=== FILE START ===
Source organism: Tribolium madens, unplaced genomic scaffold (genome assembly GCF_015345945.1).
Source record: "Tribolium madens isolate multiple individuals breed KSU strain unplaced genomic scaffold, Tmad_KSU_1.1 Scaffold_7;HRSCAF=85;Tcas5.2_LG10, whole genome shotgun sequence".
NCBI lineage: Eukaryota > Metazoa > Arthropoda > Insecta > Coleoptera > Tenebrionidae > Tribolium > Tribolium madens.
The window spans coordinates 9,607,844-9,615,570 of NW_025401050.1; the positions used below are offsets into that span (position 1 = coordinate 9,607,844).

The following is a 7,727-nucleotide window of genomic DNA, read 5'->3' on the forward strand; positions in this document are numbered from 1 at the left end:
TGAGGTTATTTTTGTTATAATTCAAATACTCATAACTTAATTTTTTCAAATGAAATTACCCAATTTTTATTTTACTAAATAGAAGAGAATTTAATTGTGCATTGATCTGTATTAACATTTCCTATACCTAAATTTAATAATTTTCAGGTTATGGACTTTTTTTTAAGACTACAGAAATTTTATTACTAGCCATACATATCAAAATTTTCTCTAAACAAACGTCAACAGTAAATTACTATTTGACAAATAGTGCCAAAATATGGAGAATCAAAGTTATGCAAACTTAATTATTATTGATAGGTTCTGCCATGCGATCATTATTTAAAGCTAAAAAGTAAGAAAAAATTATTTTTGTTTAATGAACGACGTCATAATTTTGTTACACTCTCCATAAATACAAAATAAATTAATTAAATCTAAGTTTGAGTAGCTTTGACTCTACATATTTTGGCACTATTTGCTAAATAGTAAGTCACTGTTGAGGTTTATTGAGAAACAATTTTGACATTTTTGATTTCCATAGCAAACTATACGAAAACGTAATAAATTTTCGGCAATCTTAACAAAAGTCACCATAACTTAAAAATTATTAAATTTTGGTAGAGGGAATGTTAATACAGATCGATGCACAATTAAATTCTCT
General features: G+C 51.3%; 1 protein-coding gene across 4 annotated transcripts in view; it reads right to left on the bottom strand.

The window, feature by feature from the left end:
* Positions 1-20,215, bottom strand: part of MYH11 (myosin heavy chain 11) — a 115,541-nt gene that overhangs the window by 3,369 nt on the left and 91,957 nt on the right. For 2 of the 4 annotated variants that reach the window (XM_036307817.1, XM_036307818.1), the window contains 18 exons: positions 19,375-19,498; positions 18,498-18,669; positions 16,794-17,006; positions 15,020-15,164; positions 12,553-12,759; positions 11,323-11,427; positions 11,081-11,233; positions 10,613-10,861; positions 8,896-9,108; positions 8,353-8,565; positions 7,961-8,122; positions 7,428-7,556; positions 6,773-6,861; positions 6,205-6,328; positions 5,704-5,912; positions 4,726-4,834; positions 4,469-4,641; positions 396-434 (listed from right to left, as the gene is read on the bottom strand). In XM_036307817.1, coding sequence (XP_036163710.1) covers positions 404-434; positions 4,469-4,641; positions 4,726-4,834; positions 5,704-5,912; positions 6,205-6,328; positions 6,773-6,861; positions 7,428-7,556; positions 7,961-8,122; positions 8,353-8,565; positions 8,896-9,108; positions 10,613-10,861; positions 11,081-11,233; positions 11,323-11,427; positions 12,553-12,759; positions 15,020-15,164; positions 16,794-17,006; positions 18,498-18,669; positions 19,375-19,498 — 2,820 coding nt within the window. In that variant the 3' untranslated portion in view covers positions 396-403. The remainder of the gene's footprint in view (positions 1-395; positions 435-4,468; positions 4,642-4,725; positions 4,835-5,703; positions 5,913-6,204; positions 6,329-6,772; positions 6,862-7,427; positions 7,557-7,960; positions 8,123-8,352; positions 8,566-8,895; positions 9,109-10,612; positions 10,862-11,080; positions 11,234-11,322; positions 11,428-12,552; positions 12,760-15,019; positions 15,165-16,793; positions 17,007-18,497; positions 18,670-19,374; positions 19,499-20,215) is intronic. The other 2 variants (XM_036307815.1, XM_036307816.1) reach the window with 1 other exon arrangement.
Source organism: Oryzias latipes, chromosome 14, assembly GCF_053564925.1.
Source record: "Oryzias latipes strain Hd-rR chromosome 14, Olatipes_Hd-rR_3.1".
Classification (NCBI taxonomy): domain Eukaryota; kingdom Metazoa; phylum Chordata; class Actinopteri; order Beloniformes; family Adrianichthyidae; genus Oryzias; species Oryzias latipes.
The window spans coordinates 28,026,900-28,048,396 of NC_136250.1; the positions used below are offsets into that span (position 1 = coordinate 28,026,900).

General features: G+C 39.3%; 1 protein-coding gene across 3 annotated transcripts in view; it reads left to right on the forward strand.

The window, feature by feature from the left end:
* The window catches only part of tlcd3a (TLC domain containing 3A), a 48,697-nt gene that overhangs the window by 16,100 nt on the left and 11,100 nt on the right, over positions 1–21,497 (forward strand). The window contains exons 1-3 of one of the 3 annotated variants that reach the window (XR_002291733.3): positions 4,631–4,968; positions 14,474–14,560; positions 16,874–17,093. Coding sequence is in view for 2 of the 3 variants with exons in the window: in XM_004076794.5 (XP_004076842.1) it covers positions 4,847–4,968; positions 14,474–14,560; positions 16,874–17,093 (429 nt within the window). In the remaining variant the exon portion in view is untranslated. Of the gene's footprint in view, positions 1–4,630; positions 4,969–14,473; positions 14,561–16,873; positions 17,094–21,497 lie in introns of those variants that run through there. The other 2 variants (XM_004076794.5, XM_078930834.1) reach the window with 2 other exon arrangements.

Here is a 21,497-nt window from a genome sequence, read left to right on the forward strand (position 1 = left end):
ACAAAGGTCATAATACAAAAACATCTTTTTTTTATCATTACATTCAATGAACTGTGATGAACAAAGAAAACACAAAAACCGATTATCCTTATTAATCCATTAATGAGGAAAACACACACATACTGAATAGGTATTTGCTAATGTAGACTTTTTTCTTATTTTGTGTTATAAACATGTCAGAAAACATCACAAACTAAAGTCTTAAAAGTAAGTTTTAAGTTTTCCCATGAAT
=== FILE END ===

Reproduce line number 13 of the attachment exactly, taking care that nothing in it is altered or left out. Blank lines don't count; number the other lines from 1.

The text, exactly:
The window spans coordinates 28,026,900-28,048,396 of NC_136250.1; the positions used below are offsets into that span (position 1 = coordinate 28,026,900).